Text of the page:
5 Simple Ways To Help Your Child Be The Smartest In The Class

As much as I harp on about the trials and excitement of raising a toddler, there really are so many more positives and moments of joy. One of my favorites moments is seeing my son's excitement when he reads a word for the first time, or counted to 100 for the first time. But this didn't come naturally to him, we worked hard, but thankfully, he was having so much fun learning, he was all for it!

Without further ado, my very best tips to Help Your Child Be The Smartest In The Class!


1. Talk To Your Child.  I know this may seem like a "duh" statement.  But what I mean is talk to your child about every single thing you do, pass on the street, read in the book... Constantly keep talking and pointing out objects and explaining why you are doing something.  For example. While driving in the car, FTD non-stop asks Ollie questions... "Can you see a bus? Can you see the RED light? Can you see a tractor?..."  I'll admit, it was annoying at first--mostly because FTD would not shut up!-- but when Ollie began to point the things out before the questions, I got it. I started constantly talking to him during our car rides too. I could see why non-stop talking made sense, especially in a setting outside of our house where new things were constantly in front of us. It's those small things you wouldn't think of that add to your child's vocabulary and understanding of daily life.

2. REPEAT Everything!  I read this somewhere... not that I can remember where... When you hand something to your child, or point it out for the first time, you say what it is once, then slowly enunciate it a second time before moving on. The article I read said that when handing something to your child, say what it is, and then hold on to it firmly as your child tries to take it, repeat what it is for a second time, then release the object to your child.  I still do that to this day when introducing something new.

3. Count Everything. I read this tip somewhere too. Count the steps when going up and down stairs. Count the train cars when stopped at the railway crossing. Count each other's fingers and toes. Count the blocks, cars, dolls, bananas, and even the books on the shelf.  Count everything, every chance you get. At the zoo (we have a membership), he names the animal, then counts how many there are... "one, two, three gorillas!"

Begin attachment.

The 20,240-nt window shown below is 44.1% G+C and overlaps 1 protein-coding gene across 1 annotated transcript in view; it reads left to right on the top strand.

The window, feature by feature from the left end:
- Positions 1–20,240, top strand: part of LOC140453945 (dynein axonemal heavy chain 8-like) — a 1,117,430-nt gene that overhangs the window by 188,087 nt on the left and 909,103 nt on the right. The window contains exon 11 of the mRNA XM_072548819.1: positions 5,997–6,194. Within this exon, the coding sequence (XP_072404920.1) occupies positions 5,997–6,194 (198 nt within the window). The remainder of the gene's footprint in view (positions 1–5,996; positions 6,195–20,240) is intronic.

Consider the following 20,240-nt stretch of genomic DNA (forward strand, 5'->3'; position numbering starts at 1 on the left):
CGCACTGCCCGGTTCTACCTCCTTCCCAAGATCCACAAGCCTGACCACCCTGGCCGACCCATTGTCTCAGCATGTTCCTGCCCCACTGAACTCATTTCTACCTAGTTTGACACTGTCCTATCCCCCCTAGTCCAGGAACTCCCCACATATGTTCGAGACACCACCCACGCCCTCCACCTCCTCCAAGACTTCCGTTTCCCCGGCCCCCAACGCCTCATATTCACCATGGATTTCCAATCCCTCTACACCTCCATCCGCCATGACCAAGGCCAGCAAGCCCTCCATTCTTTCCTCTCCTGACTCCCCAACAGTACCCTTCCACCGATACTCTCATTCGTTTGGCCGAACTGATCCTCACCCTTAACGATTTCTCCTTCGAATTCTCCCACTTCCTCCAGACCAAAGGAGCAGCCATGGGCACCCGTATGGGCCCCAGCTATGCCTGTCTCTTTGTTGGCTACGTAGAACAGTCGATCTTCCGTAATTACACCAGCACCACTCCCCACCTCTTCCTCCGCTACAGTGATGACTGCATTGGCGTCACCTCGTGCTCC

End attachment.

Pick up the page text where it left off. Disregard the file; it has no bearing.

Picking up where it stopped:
4. Get Creative.  I remember when I first tried flash cards with Ollie. He HATED them. I could not keep his attention through the first one. I quickly learned that if I wanted him to be engaged with learning it had to be fun! We now have puzzle flash cards that he loves, and bath foam tiles with numbers, letters and objects on them. I also love the puzzle apps that are made for toddlers that teach numbers, colors and letters. (That's right, I FULLY support screen time as a supplement for learning!)  I also use coloring books to talk through colors and shapes, and of course encourage book reading all day. I am constantly looking for fun ways to get him excited about learning the fundamentals he will need when he starts preschool.

5. Be Patient! From the minute I got pregnant I made it my life's mission to do everything I could to help my kid be the smartest kid EVER! While pregnant, I listened to classical music, I ate all the right foods, I took those nasty nausea inducing prenatal vitamins the entire ten months, I read out loud to my belly... I did everything I knew to do. Then once my baby was born, I started reading books to him. As much as I want to say it was this perfect mother son reading session, it was not. In fact, reading to my infant sucked.  All he wanted to do was reach out, grab the book and eat it. This went on for the first year of his life.  All he ever wanted to do was rip the book out of my hand and demolish it. I was terrified that my son was going to hate books.  Or worse, he was going to grow up to be Captain Beatty from Fahrenheit 451.  A book burning imbecile.

Let's just say the wheels on this bus have not gone 'round and round' for a very long time.